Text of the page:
27 McCartney v. Badovinac, 62 Colo. 76, L. R. A. 1917A, 1146, 160 Pac. 190; Ellis v. Interstate Business Men's Accident Association, 183 Ia. 1279, L. R. A. 1918F, 414, 168 N. W. 212; Thompson v. Postal Life Ins. Co., 226 N. T. 363, 123 N. E. 760.
28 McCartney v. Badovinac, 62 Colo. 76, L. R. A. 1917A, 1146, 160 Pac. 190.
29 Thompson v. Postal Life Ins. Co., 226 N. Y. 363, 123 N. E. 760.
30 England. Braunstein v. Accidental Death Ins. Co., 1 Best & S. 782.
United States. Charter Oak L. 7ns. Co. v. Rodel, 96 U. S. 232, 24 L. ed. 434.
Iowa. Ellis v. Interstate Business Men's Accident Association, 188 Ia. 1279, L. R. A. 1918F, 414, 168 N. W. 212.
Massachusetts. Noyes v. Commercial Travelers' Eastern Acci. Asso., 190 Mass. 171, 76 N. E. 665; Traiser v. Commercial Travelers* Eastern Acci. Asso., 202 Mass. 292, 88 N. E. 901.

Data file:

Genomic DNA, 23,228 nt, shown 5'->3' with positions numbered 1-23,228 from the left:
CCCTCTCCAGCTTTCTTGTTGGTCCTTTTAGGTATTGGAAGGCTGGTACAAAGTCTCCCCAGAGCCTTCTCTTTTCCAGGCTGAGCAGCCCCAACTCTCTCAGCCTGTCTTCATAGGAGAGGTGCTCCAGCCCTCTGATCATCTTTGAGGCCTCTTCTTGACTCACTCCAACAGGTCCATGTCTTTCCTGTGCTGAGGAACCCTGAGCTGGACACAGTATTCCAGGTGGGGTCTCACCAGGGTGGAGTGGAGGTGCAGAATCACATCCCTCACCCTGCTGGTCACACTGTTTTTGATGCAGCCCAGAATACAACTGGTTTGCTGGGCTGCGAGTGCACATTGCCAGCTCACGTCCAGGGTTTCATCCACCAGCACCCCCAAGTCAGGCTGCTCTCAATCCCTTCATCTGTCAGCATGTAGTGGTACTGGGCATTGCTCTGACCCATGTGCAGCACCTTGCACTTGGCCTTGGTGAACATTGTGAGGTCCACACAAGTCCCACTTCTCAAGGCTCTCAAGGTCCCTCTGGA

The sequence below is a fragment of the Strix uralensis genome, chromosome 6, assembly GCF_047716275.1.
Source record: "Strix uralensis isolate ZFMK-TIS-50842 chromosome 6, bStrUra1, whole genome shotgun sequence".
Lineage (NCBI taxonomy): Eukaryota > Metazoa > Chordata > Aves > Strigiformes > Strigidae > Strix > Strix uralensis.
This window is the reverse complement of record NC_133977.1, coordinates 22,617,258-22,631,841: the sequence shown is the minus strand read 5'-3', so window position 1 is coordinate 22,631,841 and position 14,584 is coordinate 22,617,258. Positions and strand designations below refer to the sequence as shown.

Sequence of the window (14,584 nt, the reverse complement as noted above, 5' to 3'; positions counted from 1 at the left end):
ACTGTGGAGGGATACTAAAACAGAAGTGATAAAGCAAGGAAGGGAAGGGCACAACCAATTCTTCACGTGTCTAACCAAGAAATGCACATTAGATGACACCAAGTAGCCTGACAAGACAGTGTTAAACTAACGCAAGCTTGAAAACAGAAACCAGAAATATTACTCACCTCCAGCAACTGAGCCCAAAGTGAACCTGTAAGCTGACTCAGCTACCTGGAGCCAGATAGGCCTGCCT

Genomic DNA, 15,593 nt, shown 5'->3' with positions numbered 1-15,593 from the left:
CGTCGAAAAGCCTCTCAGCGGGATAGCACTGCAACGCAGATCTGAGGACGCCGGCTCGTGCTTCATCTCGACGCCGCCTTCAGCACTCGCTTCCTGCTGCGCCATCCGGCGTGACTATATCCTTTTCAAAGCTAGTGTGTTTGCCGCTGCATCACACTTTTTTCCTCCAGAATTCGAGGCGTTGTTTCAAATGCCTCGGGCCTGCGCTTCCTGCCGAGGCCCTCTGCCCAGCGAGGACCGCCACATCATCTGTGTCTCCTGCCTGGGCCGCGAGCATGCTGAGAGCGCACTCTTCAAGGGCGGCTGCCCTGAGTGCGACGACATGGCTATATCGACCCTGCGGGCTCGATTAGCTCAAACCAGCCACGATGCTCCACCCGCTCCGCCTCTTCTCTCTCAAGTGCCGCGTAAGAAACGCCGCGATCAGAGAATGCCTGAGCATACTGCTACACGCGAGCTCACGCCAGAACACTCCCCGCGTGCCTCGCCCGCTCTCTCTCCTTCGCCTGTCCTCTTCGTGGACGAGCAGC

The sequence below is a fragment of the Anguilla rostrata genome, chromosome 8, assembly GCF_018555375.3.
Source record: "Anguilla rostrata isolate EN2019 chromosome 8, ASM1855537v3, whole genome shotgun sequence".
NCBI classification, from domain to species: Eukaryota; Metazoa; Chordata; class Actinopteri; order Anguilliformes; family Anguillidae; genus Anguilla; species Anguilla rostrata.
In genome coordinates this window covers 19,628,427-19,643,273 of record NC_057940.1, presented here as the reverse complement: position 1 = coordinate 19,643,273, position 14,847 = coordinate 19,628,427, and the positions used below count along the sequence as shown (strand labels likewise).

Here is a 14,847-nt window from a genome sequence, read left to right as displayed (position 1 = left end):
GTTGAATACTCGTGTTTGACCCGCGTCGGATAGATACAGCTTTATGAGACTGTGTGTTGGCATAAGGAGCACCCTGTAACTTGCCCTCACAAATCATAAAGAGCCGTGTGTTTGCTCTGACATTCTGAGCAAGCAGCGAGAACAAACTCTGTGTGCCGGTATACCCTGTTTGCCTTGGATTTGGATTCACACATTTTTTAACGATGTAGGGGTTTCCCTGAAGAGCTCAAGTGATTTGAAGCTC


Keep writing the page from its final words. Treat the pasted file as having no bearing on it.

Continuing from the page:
New York. Reynolds v. Equitable Acci. Asso., 69 Hun 13.
Tennessee. Accident Ins. Co. v. Bennett, 90 Tenn. 256, 26 Am. 8t. Rep. 685, 16 S. W. 723.
Under a contract between a public corporation and a paving contractor, which contains a provision that the council shall retain from the contract price money sufficient to pay unpaid claims for labor or material if sworn statements of such claims are filed with the council, and if the council is satisfied that such claims are just and unpaid, the council, if acting in good faith, may retain such amounts.33
If a provision in a contract under which savings deposits are made, to the effect that in case of the loss or destruction of the savings bank book such deposits can not be withdrawn unless proof is made to the satisfaction of the trustees or the treasurer that such book has been lost or destroyed, is construed as giving to the trustees or the treasurer the final and uncontrolled determination of such question of fact, such provision is regarded as invalid.34